There are several different approaches in successfully cycling an aquarium. Before we discuss these, please remember that the fish tank cycle is the most important step you must complete to have success in this hobby.
So many potential tropical fish keepers leave the hobby or give up because they repeatedly keep losing fish. The reason(s) for this mass exodus and frustration is due to tropical fish keepers:
- Not knowing about the fish tank cycle, or
- People rush fish tank cycling and do not allow for the cycle to fully run its course.
When cycling an aquarium you must make sure you have the most important item required for this process.
This item is patience.
So do you have this important item? If not, you need to find some fast! To cycle an aquarium, it takes on average 3-6 weeks. If you rush this step, you will have problems. You may lose fish, money, time, and energy! Please give the fish tank cycling process the time it needs.
How to Cycle A Fish Tank
Once you have everything setup and the water is stable, it is time for you to cycle your aquarium. The first step that will help speed this process up is for you to “seed” the aquarium.
“Seeding” an aquarium is the process of bringing in established beneficial bacteria from an established aquarium tank. By introducing an established bacterial colony, the time involved in cycling an aquarium is dramatically decreased.
Ways to seed your new tropical fish tank:
- Use a filter cartridge, sponge, or other filter media from an established tank.
- Fill a media bag, or a rinsed off pantyhose stocking with gravel from an established tank.
- Use a few gallons of an established tank’s water in your tank.
- Use decorations such as gravel, driftwood, and even artificial plants from an existing cycled tank.
- Purchase live plants and put them in your new tank.
Please note that you should only use the above mentioned items from a disease free tank. If you suspect any illnesses in the other established tank, DO NOT seed your tank with anything from that tank.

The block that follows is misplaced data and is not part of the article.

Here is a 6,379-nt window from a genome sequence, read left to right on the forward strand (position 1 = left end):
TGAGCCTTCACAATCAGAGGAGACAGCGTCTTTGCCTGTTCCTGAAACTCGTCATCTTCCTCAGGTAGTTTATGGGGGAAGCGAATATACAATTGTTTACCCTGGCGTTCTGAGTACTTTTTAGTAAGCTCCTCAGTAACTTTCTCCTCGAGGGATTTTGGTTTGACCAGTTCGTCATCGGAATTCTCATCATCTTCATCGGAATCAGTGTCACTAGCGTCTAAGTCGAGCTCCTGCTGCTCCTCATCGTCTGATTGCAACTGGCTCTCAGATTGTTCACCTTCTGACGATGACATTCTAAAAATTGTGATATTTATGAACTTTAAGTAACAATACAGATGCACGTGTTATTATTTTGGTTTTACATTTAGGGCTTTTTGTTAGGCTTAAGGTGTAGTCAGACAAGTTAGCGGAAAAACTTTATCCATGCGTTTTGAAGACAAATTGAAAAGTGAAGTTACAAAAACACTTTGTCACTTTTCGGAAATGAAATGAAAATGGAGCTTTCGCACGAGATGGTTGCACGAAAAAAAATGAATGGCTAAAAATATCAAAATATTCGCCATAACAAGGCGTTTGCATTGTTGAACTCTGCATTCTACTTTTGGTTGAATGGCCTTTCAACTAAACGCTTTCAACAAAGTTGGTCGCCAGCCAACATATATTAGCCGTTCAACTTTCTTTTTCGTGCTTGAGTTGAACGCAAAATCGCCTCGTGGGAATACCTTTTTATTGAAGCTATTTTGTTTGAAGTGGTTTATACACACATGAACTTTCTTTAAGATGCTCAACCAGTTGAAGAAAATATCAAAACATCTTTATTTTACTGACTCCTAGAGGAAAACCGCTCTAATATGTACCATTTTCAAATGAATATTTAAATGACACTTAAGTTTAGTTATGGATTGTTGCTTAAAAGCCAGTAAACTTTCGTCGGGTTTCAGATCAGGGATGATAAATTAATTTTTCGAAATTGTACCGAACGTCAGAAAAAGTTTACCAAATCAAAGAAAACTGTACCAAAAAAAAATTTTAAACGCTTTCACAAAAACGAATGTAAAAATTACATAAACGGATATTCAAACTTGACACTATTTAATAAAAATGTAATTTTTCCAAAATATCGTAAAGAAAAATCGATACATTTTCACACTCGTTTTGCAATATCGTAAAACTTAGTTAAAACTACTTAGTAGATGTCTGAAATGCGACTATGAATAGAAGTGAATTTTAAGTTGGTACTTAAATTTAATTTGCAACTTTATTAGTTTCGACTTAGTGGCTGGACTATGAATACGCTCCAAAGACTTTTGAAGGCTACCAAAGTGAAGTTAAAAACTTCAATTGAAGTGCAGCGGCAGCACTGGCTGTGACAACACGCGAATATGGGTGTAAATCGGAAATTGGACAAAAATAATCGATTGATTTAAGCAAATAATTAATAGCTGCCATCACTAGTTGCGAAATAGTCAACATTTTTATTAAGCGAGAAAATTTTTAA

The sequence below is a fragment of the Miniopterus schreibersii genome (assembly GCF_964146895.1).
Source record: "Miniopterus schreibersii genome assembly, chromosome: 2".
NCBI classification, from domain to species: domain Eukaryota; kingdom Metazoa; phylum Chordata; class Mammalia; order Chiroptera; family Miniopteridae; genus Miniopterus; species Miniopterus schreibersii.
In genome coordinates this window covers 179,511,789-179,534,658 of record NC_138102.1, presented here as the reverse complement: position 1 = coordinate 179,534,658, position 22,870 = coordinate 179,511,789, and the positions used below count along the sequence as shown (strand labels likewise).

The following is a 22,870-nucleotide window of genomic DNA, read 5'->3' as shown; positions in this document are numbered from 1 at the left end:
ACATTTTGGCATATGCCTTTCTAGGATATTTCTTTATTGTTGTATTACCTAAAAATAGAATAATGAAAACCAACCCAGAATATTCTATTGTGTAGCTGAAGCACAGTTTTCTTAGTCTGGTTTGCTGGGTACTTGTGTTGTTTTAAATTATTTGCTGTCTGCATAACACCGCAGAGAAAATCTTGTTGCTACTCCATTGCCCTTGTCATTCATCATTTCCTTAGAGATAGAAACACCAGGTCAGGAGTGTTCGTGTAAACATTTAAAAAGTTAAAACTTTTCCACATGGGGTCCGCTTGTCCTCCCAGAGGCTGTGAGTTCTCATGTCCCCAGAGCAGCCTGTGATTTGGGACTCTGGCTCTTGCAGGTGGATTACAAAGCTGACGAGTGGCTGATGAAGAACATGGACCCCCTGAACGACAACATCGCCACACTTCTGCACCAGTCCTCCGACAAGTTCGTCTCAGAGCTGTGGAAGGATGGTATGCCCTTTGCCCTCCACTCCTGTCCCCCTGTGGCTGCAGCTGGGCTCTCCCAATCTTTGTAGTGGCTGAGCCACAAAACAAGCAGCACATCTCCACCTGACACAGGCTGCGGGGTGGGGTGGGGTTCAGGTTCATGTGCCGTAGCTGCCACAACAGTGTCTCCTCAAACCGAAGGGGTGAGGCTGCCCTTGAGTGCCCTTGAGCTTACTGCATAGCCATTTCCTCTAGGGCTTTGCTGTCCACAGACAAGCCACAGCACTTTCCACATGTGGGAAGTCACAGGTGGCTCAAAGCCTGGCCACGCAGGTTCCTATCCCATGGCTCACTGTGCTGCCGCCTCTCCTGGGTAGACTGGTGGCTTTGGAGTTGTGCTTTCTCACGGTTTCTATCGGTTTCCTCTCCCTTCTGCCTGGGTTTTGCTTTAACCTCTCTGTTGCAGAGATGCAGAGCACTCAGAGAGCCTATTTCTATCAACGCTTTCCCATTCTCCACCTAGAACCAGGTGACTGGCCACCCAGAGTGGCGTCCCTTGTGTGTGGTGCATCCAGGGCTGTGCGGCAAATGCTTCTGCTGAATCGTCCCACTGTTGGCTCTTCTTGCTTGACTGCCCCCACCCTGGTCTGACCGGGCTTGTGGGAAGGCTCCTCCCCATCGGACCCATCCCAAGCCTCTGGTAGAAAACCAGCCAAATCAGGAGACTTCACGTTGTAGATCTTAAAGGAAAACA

Below you will see 3 Stages with the Average days it takes to run that stage of the cycle. The actual length of the cycle is influenced by many contributors. So therefore, some cycle times are longer than others.
Stage 1 (7-14 days)
First your aquarium must have a source of Ammonia to feed the much-needed beneficial bacteria. If you need to refresh yourself on the Aquarium Nitrogen Cycle, please do so.
There are several options available to introduce Ammonia into your aquarium. The first and most commonly used is introducing a few hardy starter fish. You will need to add 1 or 2 small tropical fish into your tank. These fish will begin producing waste (ammonia) and will give your bacteria colony a jump start.
Please do not feed them much or anything at all. Remember another form of ammonia is uneaten food. We want to introduce ammonia slowly.
On you second day, use your freshwater test kit and measure the ammonia in your aquarium water. Read the directions and compare the results to the chart included. If you show an extremely high level of ammonia, change 25-30% of your aquarium water.
On day three, repeat the process and test your ammonia levels. If everything checks out in the safe range of your test, you can feed the fish just a little bit of food. If ammonia is very high, perform a 25-30% water change.
Note - If your ammonia levels are excessively high, you may increase your water changes up to 50% or two water changes per day. Only do this if your ammonia is excessively high.
Stage 2 (7-14 days)
After 7-14 days of repeating this process of checking ammonia, water changes, and light feedings, you should start testing your nitrite. You will begin showing very little nitrite and then it will slowly start climbing up higher daily.